The Marrey family has long lived on a remote cove on a remote island in a Northern Sea. Twelve-year-old Neen Marrey has lived there all her life with her sour Auntie Ushag whose appetite for hard work and subsistence living leaves no room for the distant townsfolk's talk of the Others and the Otherwise. Besides, most of the talk centers on the Marreys anyway, especially since Neen's father drowned and her mam disappeared. Townsfolk say her mother was a merrow and returned to the sea. Even the Marreys only friends, Ma Slevin and her blind son, Scully, gifted with the Othersight, are filled with stories of the kraken, merrows, water horses, and the like. And what of Neen herself - afflicted with the Scales? Could her mother's merrow blood be running in her veins?

""All right?" asked Scully.
"I suppose so," I said. I wanted to be by myself. "Thank you."
I couldn't sleep that night. The sun going down made no difference. For a long while, there wasn't enough air to breathe. The weird blood swarmed in my chest, and I longed for morning. Not only that, the story stuck to every part of me: to my body with its scales, my mind with its waves and silver flashes, and my soul with its homesickness.
Scully Slevin is a true seer, and a honey-tongue with it. He has a word hoard bigger than any wrecker's haul, and he sees things nobody else does. That needs no proof. You only have to see him and hear him to know what he says is true.
Proof is for those with no eyes or ears in their heads."

Merrow is a coming-of-age story steeped in old world folklore and swimming in the atmosphere of a bygone time when Old Irish legends still held purchase in the hearts and minds of the island's people. The lines between truth and legend, dreams and reality, Catholicism and Celtic ways, are be blurred in this haunting, wistful story. Whether it is fanciful or realistic is for the reader to decide.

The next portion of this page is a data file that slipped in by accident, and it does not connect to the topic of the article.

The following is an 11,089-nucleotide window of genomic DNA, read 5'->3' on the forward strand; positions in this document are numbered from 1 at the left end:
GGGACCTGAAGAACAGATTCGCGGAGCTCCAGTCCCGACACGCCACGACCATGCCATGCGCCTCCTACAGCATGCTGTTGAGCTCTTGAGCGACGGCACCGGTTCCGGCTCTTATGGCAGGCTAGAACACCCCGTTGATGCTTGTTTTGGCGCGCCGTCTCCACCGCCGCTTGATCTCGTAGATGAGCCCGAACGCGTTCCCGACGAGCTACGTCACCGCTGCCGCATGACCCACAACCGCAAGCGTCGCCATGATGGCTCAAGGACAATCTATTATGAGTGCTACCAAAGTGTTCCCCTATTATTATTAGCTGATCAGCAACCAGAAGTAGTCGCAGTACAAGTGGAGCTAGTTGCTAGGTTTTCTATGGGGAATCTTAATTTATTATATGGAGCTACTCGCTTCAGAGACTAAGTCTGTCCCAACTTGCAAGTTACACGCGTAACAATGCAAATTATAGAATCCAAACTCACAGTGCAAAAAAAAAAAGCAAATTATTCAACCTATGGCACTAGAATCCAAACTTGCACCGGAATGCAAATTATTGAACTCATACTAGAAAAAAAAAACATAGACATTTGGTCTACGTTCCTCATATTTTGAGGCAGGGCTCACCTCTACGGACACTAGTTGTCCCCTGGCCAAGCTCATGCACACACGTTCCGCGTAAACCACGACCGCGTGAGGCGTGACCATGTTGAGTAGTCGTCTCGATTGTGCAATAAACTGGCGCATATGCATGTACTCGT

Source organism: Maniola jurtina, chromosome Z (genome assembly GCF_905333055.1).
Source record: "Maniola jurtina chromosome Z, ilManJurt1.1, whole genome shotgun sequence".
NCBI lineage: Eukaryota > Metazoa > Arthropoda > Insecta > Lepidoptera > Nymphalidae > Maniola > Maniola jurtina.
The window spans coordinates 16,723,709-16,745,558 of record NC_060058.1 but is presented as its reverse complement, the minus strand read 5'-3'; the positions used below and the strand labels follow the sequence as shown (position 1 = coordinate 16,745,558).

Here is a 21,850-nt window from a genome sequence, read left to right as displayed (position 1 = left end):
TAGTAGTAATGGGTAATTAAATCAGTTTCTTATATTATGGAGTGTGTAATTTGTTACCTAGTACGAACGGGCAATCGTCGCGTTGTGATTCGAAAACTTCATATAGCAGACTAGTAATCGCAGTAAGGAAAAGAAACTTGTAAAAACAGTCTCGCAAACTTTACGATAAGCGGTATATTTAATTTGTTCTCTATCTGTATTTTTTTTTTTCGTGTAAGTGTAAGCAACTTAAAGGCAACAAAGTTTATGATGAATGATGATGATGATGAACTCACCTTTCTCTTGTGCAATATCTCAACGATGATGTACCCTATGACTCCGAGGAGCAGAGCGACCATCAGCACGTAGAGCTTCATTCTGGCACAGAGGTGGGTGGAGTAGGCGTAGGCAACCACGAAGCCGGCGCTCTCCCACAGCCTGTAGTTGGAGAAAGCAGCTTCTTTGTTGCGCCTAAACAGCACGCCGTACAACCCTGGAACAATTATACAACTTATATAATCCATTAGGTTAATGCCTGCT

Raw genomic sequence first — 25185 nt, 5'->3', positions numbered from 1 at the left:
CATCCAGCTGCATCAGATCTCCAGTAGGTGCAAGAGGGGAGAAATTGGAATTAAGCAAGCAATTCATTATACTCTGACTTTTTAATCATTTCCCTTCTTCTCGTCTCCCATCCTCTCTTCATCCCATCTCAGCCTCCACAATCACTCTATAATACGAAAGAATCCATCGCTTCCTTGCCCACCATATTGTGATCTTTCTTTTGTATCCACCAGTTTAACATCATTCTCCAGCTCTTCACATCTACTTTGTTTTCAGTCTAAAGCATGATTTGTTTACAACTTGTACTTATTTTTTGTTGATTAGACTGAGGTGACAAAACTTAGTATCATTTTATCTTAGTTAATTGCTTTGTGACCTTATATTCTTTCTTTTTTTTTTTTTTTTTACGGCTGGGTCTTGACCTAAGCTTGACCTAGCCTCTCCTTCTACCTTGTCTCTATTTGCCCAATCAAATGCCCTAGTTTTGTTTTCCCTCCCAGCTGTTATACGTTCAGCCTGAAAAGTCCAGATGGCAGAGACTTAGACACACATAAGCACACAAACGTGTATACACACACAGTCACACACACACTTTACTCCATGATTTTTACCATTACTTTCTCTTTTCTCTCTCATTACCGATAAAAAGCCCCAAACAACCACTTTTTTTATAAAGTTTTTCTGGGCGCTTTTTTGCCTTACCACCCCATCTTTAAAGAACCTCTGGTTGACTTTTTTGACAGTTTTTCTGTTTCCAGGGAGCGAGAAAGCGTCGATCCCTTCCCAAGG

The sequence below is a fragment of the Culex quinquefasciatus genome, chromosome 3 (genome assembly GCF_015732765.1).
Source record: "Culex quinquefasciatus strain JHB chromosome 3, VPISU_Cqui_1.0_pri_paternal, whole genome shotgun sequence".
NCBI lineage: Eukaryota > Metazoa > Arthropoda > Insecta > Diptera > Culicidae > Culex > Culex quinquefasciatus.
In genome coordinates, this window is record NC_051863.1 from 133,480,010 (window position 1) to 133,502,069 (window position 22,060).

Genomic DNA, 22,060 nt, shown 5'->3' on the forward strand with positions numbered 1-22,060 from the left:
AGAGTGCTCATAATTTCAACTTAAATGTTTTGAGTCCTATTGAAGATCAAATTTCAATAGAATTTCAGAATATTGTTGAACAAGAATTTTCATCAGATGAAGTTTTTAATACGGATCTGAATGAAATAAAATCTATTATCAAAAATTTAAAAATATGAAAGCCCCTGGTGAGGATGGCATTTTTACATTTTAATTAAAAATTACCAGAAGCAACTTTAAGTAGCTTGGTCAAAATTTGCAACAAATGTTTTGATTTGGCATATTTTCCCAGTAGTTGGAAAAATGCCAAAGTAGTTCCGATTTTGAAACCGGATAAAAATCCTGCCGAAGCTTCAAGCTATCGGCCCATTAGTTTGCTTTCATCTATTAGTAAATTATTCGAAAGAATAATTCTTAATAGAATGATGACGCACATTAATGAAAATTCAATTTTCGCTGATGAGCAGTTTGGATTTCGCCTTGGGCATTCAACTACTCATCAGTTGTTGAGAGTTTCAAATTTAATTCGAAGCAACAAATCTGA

First published in Australia in 2010, as part of the Secrets of Carrick series, Merrow is coming to the U.S. this fall.

(Advance Reader Copy provided by the publisher at my request)

http://shelf-employed.blogspot.com/2016/05/merrow-review.html ( )
  shelf-employed | Jul 17, 2016 |
Beautifully written, but I found it a bit slow. ( )
  mmacd3814 | May 30, 2016 |
There is a mystery about what happened to Neen’ parents. Her Aunt Ushag says that Neen’s father drowned and her mother ran away but people in the village say that her mother was a merrow or mermaid. Neen isn’t sure what to think but her dreams of merrows disturb her and her aunt seems cold and distant.
The setting and language of this book adds charm to this story of a young girl’s search for identity. Suitable for teen girls. ( )
  RefPenny | Oct 14, 2010 |
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For Nigel, my own true Northman
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Auntie Ushag said I wasn't fit to be around.
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Some people think that facts are the only truth.
Some stories are truer than facts.
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(Click to show. Warning: May contain spoilers.)
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Enduring whispers about her absent mother's alleged merrow origins after her father drowns, twelve-year-old Neen questions her identity as she becomes increasingly torn between the worlds of the sea and her island home.